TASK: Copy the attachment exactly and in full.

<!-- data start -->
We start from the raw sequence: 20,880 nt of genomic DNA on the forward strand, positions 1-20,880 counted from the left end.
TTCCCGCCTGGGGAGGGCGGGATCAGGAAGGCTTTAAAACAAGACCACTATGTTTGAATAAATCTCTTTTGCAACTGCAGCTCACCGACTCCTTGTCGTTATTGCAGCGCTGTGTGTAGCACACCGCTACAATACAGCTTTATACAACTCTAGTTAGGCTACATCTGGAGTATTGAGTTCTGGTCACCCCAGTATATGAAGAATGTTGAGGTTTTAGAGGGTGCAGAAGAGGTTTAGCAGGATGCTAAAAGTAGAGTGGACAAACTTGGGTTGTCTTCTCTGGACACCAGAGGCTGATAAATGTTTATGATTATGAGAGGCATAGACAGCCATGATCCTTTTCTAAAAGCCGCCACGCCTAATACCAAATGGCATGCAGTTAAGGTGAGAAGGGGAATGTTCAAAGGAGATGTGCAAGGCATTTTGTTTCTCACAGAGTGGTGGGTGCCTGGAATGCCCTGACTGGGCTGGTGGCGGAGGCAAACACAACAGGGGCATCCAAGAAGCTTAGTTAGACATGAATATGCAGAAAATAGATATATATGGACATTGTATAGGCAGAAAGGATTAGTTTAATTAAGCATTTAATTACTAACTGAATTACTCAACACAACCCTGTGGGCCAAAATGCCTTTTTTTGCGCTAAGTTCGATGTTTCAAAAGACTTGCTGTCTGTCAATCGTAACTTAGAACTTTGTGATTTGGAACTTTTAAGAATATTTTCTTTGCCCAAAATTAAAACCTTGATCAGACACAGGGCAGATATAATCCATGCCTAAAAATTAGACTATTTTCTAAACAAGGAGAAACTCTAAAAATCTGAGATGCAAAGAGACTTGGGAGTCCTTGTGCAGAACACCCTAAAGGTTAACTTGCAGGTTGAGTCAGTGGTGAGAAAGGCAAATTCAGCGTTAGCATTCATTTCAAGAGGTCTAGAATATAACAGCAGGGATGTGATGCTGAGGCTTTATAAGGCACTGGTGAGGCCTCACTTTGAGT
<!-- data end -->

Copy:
We start from the raw sequence: 20,880 nt of genomic DNA on the forward strand, positions 1-20,880 counted from the left end.
TTCCCGCCTGGGGAGGGCGGGATCAGGAAGGCTTTAAAACAAGACCACTATGTTTGAATAAATCTCTTTTGCAACTGCAGCTCACCGACTCCTTGTCGTTATTGCAGCGCTGTGTGTAGCACACCGCTACAATACAGCTTTATACAACTCTAGTTAGGCTACATCTGGAGTATTGAGTTCTGGTCACCCCAGTATATGAAGAATGTTGAGGTTTTAGAGGGTGCAGAAGAGGTTTAGCAGGATGCTAAAAGTAGAGTGGACAAACTTGGGTTGTCTTCTCTGGACACCAGAGGCTGATAAATGTTTATGATTATGAGAGGCATAGACAGCCATGATCCTTTTCTAAAAGCCGCCACGCCTAATACCAAATGGCATGCAGTTAAGGTGAGAAGGGGAATGTTCAAAGGAGATGTGCAAGGCATTTTGTTTCTCACAGAGTGGTGGGTGCCTGGAATGCCCTGACTGGGCTGGTGGCGGAGGCAAACACAACAGGGGCATCCAAGAAGCTTAGTTAGACATGAATATGCAGAAAATAGATATATATGGACATTGTATAGGCAGAAAGGATTAGTTTAATTAAGCATTTAATTACTAACTGAATTACTCAACACAACCCTGTGGGCCAAAATGCCTTTTTTTGCGCTAAGTTCGATGTTTCAAAAGACTTGCTGTCTGTCAATCGTAACTTAGAACTTTGTGATTTGGAACTTTTAAGAATATTTTCTTTGCCCAAAATTAAAACCTTGATCAGACACAGGGCAGATATAATCCATGCCTAAAAATTAGACTATTTTCTAAACAAGGAGAAACTCTAAAAATCTGAGATGCAAAGAGACTTGGGAGTCCTTGTGCAGAACACCCTAAAGGTTAACTTGCAGGTTGAGTCAGTGGTGAGAAAGGCAAATTCAGCGTTAGCATTCATTTCAAGAGGTCTAGAATATAACAGCAGGGATGTGATGCTGAGGCTTTATAAGGCACTGGTGAGGCCTCACTTTGAGT